There’s a new sheriff in town policing parties who flout their discovery obligations under the Federal Rules of Civil Procedure. Weary of continuous bickering between the parties before him, U.S. Magistrate Judge John Facciola of the District of Columbia, a prominent figure in the evolution of e-discovery law—and the self-proclaimed “sheriff,” recently laid down the law in Tadayon v. Greyhound Lines, Inc., a case rooted in a patent dispute.
The “High Noon” portion of Judge Facciola’s Tadayon opinion reflects his resolve to implement practical litigation strategy and his distaste for the behavior of parties that engage in hardball tactics, including excessive motion practice, that lead to unnecessary discovery delays and expenses. The discovery parameters Judge Facciola set forth in this case offer valuable insight on the necessity of litigation readiness and cooperation.
In Tadayon, the plaintiffs complained about deficiencies in the defendant’s interrogatory responses, among other things, and sanctions against the defendant. In return, the defendant filed a motion to compel and sought sanctions. Judge Facciola took the parties to task for filing discovery motions in excess of 40 pages with thousands of pages of exhibits and acknowledged that the parties could have avoided these disputes had they cooperated from the outset.
What lessons can be learned from this case?
Cooperate, cooperate, cooperate. E-discovery is complicated enough. Cooperating with opposing counsel from the outset of a case can help eliminate potential disputes from surfacing later on and make for a smoother process overall. Efforts to cooperate will not go unnoticed by the court, as judges are not interested in refereeing discovery disputes and their impatience in doing so may not fare well for either party in a case.
Participate in meet and confer. An effective meet and confer process enables parties to formulate and agree upon a discovery plan that covers use of technology and IT systems, production formats, privilege strategy, search protocol, timelines, scope and other important aspects of discovery. Like the cooperation phase, making these decisions early on often enables parties to circumvent potential disputes and additional expenses, and alleviates the court from having to get involved when issues arise.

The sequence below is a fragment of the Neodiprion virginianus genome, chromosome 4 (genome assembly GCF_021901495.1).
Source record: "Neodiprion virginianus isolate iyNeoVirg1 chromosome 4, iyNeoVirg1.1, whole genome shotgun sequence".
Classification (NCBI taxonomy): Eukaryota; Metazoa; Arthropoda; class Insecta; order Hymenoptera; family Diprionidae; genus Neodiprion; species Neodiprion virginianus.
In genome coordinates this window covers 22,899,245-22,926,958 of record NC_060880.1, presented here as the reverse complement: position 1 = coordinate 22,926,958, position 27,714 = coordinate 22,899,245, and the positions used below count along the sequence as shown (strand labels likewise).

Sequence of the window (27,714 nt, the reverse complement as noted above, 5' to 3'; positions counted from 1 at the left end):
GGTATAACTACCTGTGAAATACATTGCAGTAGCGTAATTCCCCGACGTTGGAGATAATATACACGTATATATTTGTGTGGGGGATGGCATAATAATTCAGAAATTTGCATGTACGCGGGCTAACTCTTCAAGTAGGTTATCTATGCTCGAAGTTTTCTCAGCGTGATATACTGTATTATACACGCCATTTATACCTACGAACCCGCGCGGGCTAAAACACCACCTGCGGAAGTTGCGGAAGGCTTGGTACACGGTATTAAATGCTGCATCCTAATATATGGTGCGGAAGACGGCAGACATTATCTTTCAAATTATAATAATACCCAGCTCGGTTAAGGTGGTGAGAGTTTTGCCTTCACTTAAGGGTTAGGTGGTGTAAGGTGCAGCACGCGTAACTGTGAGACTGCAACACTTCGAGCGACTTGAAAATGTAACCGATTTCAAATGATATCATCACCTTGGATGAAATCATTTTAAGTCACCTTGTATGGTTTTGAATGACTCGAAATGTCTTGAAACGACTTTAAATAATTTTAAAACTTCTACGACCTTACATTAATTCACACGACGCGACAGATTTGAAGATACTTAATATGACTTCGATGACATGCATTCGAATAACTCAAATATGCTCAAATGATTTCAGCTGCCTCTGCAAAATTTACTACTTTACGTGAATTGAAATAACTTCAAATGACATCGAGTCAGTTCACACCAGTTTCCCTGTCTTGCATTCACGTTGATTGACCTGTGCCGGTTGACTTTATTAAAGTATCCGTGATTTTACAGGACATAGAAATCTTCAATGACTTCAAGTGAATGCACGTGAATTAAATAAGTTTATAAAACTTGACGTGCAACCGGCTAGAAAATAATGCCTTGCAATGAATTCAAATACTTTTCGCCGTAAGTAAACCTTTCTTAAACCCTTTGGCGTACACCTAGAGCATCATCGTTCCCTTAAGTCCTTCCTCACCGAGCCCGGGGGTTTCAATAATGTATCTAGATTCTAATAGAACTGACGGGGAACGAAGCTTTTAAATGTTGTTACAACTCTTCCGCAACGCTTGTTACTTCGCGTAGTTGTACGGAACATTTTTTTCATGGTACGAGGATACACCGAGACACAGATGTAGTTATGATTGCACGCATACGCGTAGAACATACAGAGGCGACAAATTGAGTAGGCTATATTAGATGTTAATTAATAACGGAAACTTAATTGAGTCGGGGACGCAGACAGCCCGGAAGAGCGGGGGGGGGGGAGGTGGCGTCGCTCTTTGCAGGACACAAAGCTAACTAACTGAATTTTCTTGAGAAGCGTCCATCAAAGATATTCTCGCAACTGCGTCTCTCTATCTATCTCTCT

Communicate early and often with opposing counsel. When regular communication is taking place between parties and issues and questions are addressed as they arise, there is less of an opportunity for an unexpected explosion of problems further on in the discovery process. It’s not a bad idea to schedule regular calls or meetings to hash out discrepancies as they arise. Engaging in productive communication and solving issues with opposing parties – without judicial involvement – will only contribute to a more positive outcome.
So consider dropping adversarial tactics in favor of the guidelines set forth in The Sedona Conference’s Cooperation Proclamation. Instead of escalating disputes to motion practice, parties should engage in a productive dialogue and work toward more transparent discovery. By spending time up front to cooperate, parties will ultimately save time and money as they move more quickly toward substantive resolution of their dispute.
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